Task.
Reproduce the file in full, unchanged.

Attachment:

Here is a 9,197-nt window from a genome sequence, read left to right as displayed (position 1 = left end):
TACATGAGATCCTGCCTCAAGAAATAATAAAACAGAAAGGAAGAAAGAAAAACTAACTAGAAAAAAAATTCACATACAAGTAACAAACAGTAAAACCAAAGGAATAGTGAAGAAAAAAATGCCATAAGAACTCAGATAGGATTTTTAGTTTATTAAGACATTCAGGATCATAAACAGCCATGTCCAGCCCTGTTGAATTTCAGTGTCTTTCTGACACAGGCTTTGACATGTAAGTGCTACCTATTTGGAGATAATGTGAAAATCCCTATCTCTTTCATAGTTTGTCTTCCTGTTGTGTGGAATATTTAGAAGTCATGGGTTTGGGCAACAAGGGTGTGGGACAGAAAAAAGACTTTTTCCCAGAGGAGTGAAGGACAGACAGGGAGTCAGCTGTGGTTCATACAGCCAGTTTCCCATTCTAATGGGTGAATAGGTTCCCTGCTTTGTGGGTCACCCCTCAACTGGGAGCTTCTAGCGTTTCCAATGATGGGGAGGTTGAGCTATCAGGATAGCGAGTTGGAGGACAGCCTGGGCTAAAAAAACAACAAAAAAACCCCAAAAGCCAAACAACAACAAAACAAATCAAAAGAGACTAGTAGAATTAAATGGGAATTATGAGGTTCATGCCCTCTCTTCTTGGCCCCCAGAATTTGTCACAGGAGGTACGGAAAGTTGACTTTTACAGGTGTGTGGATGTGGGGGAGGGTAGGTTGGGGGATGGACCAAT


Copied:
Here is a 9,197-nt window from a genome sequence, read left to right as displayed (position 1 = left end):
TACATGAGATCCTGCCTCAAGAAATAATAAAACAGAAAGGAAGAAAGAAAAACTAACTAGAAAAAAAATTCACATACAAGTAACAAACAGTAAAACCAAAGGAATAGTGAAGAAAAAAATGCCATAAGAACTCAGATAGGATTTTTAGTTTATTAAGACATTCAGGATCATAAACAGCCATGTCCAGCCCTGTTGAATTTCAGTGTCTTTCTGACACAGGCTTTGACATGTAAGTGCTACCTATTTGGAGATAATGTGAAAATCCCTATCTCTTTCATAGTTTGTCTTCCTGTTGTGTGGAATATTTAGAAGTCATGGGTTTGGGCAACAAGGGTGTGGGACAGAAAAAAGACTTTTTCCCAGAGGAGTGAAGGACAGACAGGGAGTCAGCTGTGGTTCATACAGCCAGTTTCCCATTCTAATGGGTGAATAGGTTCCCTGCTTTGTGGGTCACCCCTCAACTGGGAGCTTCTAGCGTTTCCAATGATGGGGAGGTTGAGCTATCAGGATAGCGAGTTGGAGGACAGCCTGGGCTAAAAAAACAACAAAAAAACCCCAAAAGCCAAACAACAACAAAACAAATCAAAAGAGACTAGTAGAATTAAATGGGAATTATGAGGTTCATGCCCTCTCTTCTTGGCCCCCAGAATTTGTCACAGGAGGTACGGAAAGTTGACTTTTACAGGTGTGTGGATGTGGGGGAGGGTAGGTTGGGGGATGGACCAAT